Thursday, January 20

The Paris Parades Practice Realistic Optimism | People

In these days of digital presentations, a handful of photos can convey much more than one of those clever and / or spectacular videos that seek to hold the attention of an unmotivated audience. It happened to Schiaparelli in the last week of haute couture, which made his powerful images the most shared in networks. And it just happened to Dries van Noten in this recently started Paris fashion week. The Belgian designer also filmed his collection, but it was Casper Sejersen’s photographs of 47 dancers and models that really managed to express an idea as pertinent as it was cathartic: the need to release frustration through movement. Fashion has been resorting to dance as a vehicle of expression almost since it exists, however, Dries, as is usual in him, has not played grandiloquence but simplicity. A dim stage (that of the Singel theater in Antwerp) and the free contortions of its models and dancers were enough to speak of containment and release of emotions and, above all, to explore the almost infinite possibilities that emerge when the moving body interacts. with the dress that wraps it. Even more so when, as is the case, the creative exercise is focused on light, color and textures on seemingly simple patterns. In a year when fashion is forced to rethink its values ​​and strategies, Dries van Noten was the first creator to take a stand against the speed of the industry and its mismatches in terms of sales and consumption. He only manufactures two women’s collections a year, and although he was always a staunch defender of the traditional fashion show, this latest presentation shows that he is capable of making his mark through other avenues.

The idea of ​​liberation, physical and emotional, somehow hovers over the proposals of many of the designers in the early days of Paris. “Like the others, I have made this collection in confinement. Isolation, for some, can be a vehicle for creation, I wanted to explore that. In addition to exploring what will happen when we go out into the world again, “explains Johnny Johansson, artistic director of Acne Studios. This premise translates into monochromatic pastel-colored suits that alternate with others much less sweet, in black and white, and, above all, with the play of textures: from the extreme comfort of pieces that emulate quilts to the visual warmth of the fat point.

Cecilie Bahnsen also participates in that game of escapism and warmth; Not only because the Danish creator is one of the standard bearers of that bucolic-romantic style that is so successful this season, but also because her presentation video reflects in images the feeling that her designs provoke: the getaway. From loneliness and the urban metaphor of a huge parking lot to the freedom and peace of a deserted beach in Denmark. A simple argument, but it fits perfectly with those voluminous dresses with delicate textures that mix knitted and recycled silk. Touch, which had taken a back seat in favor of visual games, has become another of the great protagonists this season of parades. The reasons are obvious.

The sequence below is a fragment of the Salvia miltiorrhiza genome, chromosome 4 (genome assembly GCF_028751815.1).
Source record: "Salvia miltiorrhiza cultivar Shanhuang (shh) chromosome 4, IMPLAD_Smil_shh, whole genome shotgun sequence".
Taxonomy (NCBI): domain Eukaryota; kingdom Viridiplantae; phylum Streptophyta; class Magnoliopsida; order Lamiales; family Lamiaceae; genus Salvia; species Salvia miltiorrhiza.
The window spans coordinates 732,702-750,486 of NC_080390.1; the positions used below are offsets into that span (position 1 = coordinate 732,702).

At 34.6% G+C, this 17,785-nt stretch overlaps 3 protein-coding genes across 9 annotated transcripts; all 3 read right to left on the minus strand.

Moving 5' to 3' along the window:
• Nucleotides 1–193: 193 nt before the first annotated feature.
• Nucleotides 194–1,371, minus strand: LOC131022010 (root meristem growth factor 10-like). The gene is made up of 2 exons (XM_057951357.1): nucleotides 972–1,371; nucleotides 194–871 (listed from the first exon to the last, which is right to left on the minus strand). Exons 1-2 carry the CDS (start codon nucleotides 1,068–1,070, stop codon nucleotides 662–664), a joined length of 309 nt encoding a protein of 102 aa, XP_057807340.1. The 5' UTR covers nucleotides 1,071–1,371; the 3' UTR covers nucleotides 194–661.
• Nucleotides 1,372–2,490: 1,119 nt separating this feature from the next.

What was not so obvious is that Marine Serre presented an optimistic collection. If the young designer has become a big name on the calendar in just three years, it is because her dystopian idea of ​​the world, a mask and protective garments, were a breath of fresh air in an industry that a year ago handled other less catastrophic discourses . But everything has changed, even Marine, who now wants, as she says, “to explore the comfort that everyday acts bring”. She has done it, like the others, with a simple presentation, a website called Marine Serre Core in which the creative process is detailed (she is one of the prominent voices of the upcycling, recycling leftover fabrics and garments) and a handful of photographs showing traditional scenes, chatting, walking the dog, watering the plants or drinking coffee. But although the spirit is the opposite, the clothes are almost the same: patchwork, deconstructed garments and, of course, its ubiquitous patterned moon, perhaps one of the most sought-after logos of the past year. If there is a recurring trend among firms, it is to recover the file with the intention of emphasizing the identity of each one. In the case of Serre, it is also “a way of seeing where we are as a brand and what has changed and what has not in the last three years.”

One hundred years have passed since Gaby Aghion was born and almost 70 since she founded Chloé, the brand that made the bohemian spirit of the left bank of the Seine fashionable. In her first collection for the house, Gabriela Hearst wanted to recover that milestone with a collection filmed, obviously, in the Parisian neighborhood of Saint Germain des Prés and made up almost entirely of easy-to-wear dresses combined with outerwear that merge sporty patterns with aesthetics. neo-hippies. It is this subtle mix of references that keeps Hearst from falling into the hackneyed stereotype of the boho and their garments breathe novelty, even if they have their eyes set on the archive.

Nicolas Di Felice is another rookie this week. His first collection for Courrèges is, how could it be otherwise, an update of that simplicity of pure lines that elevated the brand in the 60s. It does not seem at all easy to resurrect a brand so anchored to an era and above all, to a style, that of Science Fiction and the Space Age, but if there is any moment to play the card of evasion and possible worlds, this is it. Although if there is someone who has known how to make evasion a way of life, it is Rick Owens. And, of course, he is still Rick Owens: this time he has replaced the Palais de Tokio by the seaside, but his techno priestesses are still there, giving another turn of the screw to his symbolic uniform, as difficult to explain as easy to do. recognize.

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